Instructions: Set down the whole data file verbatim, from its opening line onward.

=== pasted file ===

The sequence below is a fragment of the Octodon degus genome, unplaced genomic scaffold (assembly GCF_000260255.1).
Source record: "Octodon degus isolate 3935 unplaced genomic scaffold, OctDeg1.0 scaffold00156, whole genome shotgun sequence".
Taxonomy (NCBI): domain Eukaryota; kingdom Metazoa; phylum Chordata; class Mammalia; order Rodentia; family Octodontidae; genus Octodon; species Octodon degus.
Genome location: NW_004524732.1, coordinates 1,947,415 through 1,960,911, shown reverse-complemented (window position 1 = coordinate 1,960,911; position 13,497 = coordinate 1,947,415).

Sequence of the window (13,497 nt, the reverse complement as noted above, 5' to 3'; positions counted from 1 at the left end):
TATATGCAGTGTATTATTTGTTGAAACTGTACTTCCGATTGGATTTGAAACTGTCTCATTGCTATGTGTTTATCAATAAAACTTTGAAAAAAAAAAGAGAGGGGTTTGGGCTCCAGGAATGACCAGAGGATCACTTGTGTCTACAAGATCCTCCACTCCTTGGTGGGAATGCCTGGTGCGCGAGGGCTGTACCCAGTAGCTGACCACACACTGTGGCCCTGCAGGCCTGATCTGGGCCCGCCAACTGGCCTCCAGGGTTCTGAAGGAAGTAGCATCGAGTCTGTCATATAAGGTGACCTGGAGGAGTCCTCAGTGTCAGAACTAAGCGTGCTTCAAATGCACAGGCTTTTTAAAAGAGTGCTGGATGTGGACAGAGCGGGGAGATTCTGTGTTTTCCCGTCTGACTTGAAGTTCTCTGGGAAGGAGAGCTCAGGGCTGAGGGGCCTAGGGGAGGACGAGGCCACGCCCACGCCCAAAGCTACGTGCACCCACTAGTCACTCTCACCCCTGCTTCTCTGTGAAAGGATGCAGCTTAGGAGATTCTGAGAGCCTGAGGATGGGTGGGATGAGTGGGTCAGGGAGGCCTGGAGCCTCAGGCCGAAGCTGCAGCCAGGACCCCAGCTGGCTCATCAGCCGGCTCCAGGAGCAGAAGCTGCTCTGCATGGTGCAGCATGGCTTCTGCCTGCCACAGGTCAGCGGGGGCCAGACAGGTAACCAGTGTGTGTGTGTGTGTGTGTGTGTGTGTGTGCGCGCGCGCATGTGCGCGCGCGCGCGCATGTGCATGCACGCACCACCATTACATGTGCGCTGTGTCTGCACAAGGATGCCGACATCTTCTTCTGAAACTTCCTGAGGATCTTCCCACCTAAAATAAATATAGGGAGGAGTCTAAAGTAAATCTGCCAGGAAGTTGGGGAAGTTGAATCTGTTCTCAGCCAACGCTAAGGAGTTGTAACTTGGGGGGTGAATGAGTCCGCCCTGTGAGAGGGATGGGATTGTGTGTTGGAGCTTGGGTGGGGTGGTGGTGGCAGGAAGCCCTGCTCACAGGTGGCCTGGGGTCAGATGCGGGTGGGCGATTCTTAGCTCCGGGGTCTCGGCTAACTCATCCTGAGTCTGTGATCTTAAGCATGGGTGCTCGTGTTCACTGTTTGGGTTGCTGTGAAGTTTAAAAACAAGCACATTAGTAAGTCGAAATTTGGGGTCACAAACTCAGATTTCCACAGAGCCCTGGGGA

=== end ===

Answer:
The sequence below is a fragment of the Octodon degus genome, unplaced genomic scaffold (assembly GCF_000260255.1).
Source record: "Octodon degus isolate 3935 unplaced genomic scaffold, OctDeg1.0 scaffold00156, whole genome shotgun sequence".
Taxonomy (NCBI): domain Eukaryota; kingdom Metazoa; phylum Chordata; class Mammalia; order Rodentia; family Octodontidae; genus Octodon; species Octodon degus.
Genome location: NW_004524732.1, coordinates 1,947,415 through 1,960,911, shown reverse-complemented (window position 1 = coordinate 1,960,911; position 13,497 = coordinate 1,947,415).

Sequence of the window (13,497 nt, the reverse complement as noted above, 5' to 3'; positions counted from 1 at the left end):
TATATGCAGTGTATTATTTGTTGAAACTGTACTTCCGATTGGATTTGAAACTGTCTCATTGCTATGTGTTTATCAATAAAACTTTGAAAAAAAAAAGAGAGGGGTTTGGGCTCCAGGAATGACCAGAGGATCACTTGTGTCTACAAGATCCTCCACTCCTTGGTGGGAATGCCTGGTGCGCGAGGGCTGTACCCAGTAGCTGACCACACACTGTGGCCCTGCAGGCCTGATCTGGGCCCGCCAACTGGCCTCCAGGGTTCTGAAGGAAGTAGCATCGAGTCTGTCATATAAGGTGACCTGGAGGAGTCCTCAGTGTCAGAACTAAGCGTGCTTCAAATGCACAGGCTTTTTAAAAGAGTGCTGGATGTGGACAGAGCGGGGAGATTCTGTGTTTTCCCGTCTGACTTGAAGTTCTCTGGGAAGGAGAGCTCAGGGCTGAGGGGCCTAGGGGAGGACGAGGCCACGCCCACGCCCAAAGCTACGTGCACCCACTAGTCACTCTCACCCCTGCTTCTCTGTGAAAGGATGCAGCTTAGGAGATTCTGAGAGCCTGAGGATGGGTGGGATGAGTGGGTCAGGGAGGCCTGGAGCCTCAGGCCGAAGCTGCAGCCAGGACCCCAGCTGGCTCATCAGCCGGCTCCAGGAGCAGAAGCTGCTCTGCATGGTGCAGCATGGCTTCTGCCTGCCACAGGTCAGCGGGGGCCAGACAGGTAACCAGTGTGTGTGTGTGTGTGTGTGTGTGTGTGTGCGCGCGCGCATGTGCGCGCGCGCGCGCATGTGCATGCACGCACCACCATTACATGTGCGCTGTGTCTGCACAAGGATGCCGACATCTTCTTCTGAAACTTCCTGAGGATCTTCCCACCTAAAATAAATATAGGGAGGAGTCTAAAGTAAATCTGCCAGGAAGTTGGGGAAGTTGAATCTGTTCTCAGCCAACGCTAAGGAGTTGTAACTTGGGGGGTGAATGAGTCCGCCCTGTGAGAGGGATGGGATTGTGTGTTGGAGCTTGGGTGGGGTGGTGGTGGCAGGAAGCCCTGCTCACAGGTGGCCTGGGGTCAGATGCGGGTGGGCGATTCTTAGCTCCGGGGTCTCGGCTAACTCATCCTGAGTCTGTGATCTTAAGCATGGGTGCTCGTGTTCACTGTTTGGGTTGCTGTGAAGTTTAAAAACAAGCACATTAGTAAGTCGAAATTTGGGGTCACAAACTCAGATTTCCACAGAGCCCTGGGGA